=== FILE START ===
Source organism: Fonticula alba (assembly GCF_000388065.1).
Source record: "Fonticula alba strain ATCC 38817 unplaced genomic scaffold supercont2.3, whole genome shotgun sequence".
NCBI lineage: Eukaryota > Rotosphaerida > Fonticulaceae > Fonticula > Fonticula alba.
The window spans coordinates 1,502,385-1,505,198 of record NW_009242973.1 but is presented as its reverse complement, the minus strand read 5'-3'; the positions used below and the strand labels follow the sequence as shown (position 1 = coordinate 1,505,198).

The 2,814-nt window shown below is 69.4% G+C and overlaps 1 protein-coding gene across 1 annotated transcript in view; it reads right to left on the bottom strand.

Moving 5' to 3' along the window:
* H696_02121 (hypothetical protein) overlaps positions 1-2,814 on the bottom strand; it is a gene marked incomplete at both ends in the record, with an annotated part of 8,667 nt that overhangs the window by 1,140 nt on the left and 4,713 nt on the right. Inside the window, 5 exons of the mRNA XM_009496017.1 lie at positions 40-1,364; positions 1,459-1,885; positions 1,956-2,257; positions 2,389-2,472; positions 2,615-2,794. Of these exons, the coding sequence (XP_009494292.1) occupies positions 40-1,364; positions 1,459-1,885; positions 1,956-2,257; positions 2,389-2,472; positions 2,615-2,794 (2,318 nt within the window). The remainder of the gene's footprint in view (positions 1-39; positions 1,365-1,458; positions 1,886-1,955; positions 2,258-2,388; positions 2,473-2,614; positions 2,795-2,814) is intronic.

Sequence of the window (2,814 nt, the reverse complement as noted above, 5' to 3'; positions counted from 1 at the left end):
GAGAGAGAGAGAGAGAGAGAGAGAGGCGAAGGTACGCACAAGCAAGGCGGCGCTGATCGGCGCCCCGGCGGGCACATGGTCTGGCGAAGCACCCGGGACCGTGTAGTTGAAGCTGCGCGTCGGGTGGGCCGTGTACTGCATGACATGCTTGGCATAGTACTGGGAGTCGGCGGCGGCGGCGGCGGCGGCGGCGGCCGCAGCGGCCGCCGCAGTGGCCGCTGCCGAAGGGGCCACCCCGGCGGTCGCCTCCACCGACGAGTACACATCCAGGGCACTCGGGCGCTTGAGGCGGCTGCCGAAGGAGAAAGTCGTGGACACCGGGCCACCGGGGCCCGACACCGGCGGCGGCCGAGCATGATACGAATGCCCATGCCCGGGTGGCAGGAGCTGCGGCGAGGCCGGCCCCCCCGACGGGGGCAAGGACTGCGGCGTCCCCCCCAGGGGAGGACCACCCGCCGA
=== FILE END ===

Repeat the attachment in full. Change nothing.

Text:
Source organism: Fonticula alba (assembly GCF_000388065.1).
Source record: "Fonticula alba strain ATCC 38817 unplaced genomic scaffold supercont2.3, whole genome shotgun sequence".
NCBI lineage: Eukaryota > Rotosphaerida > Fonticulaceae > Fonticula > Fonticula alba.
The window spans coordinates 1,502,385-1,505,198 of record NW_009242973.1 but is presented as its reverse complement, the minus strand read 5'-3'; the positions used below and the strand labels follow the sequence as shown (position 1 = coordinate 1,505,198).

The 2,814-nt window shown below is 69.4% G+C and overlaps 1 protein-coding gene across 1 annotated transcript in view; it reads right to left on the bottom strand.

Moving 5' to 3' along the window:
* H696_02121 (hypothetical protein) overlaps positions 1-2,814 on the bottom strand; it is a gene marked incomplete at both ends in the record, with an annotated part of 8,667 nt that overhangs the window by 1,140 nt on the left and 4,713 nt on the right. Inside the window, 5 exons of the mRNA XM_009496017.1 lie at positions 40-1,364; positions 1,459-1,885; positions 1,956-2,257; positions 2,389-2,472; positions 2,615-2,794. Of these exons, the coding sequence (XP_009494292.1) occupies positions 40-1,364; positions 1,459-1,885; positions 1,956-2,257; positions 2,389-2,472; positions 2,615-2,794 (2,318 nt within the window). The remainder of the gene's footprint in view (positions 1-39; positions 1,365-1,458; positions 1,886-1,955; positions 2,258-2,388; positions 2,473-2,614; positions 2,795-2,814) is intronic.

Sequence of the window (2,814 nt, the reverse complement as noted above, 5' to 3'; positions counted from 1 at the left end):
GAGAGAGAGAGAGAGAGAGAGAGAGGCGAAGGTACGCACAAGCAAGGCGGCGCTGATCGGCGCCCCGGCGGGCACATGGTCTGGCGAAGCACCCGGGACCGTGTAGTTGAAGCTGCGCGTCGGGTGGGCCGTGTACTGCATGACATGCTTGGCATAGTACTGGGAGTCGGCGGCGGCGGCGGCGGCGGCGGCGGCCGCAGCGGCCGCCGCAGTGGCCGCTGCCGAAGGGGCCACCCCGGCGGTCGCCTCCACCGACGAGTACACATCCAGGGCACTCGGGCGCTTGAGGCGGCTGCCGAAGGAGAAAGTCGTGGACACCGGGCCACCGGGGCCCGACACCGGCGGCGGCCGAGCATGATACGAATGCCCATGCCCGGGTGGCAGGAGCTGCGGCGAGGCCGGCCCCCCCGACGGGGGCAAGGACTGCGGCGTCCCCCCCAGGGGAGGACCACCCGCCGA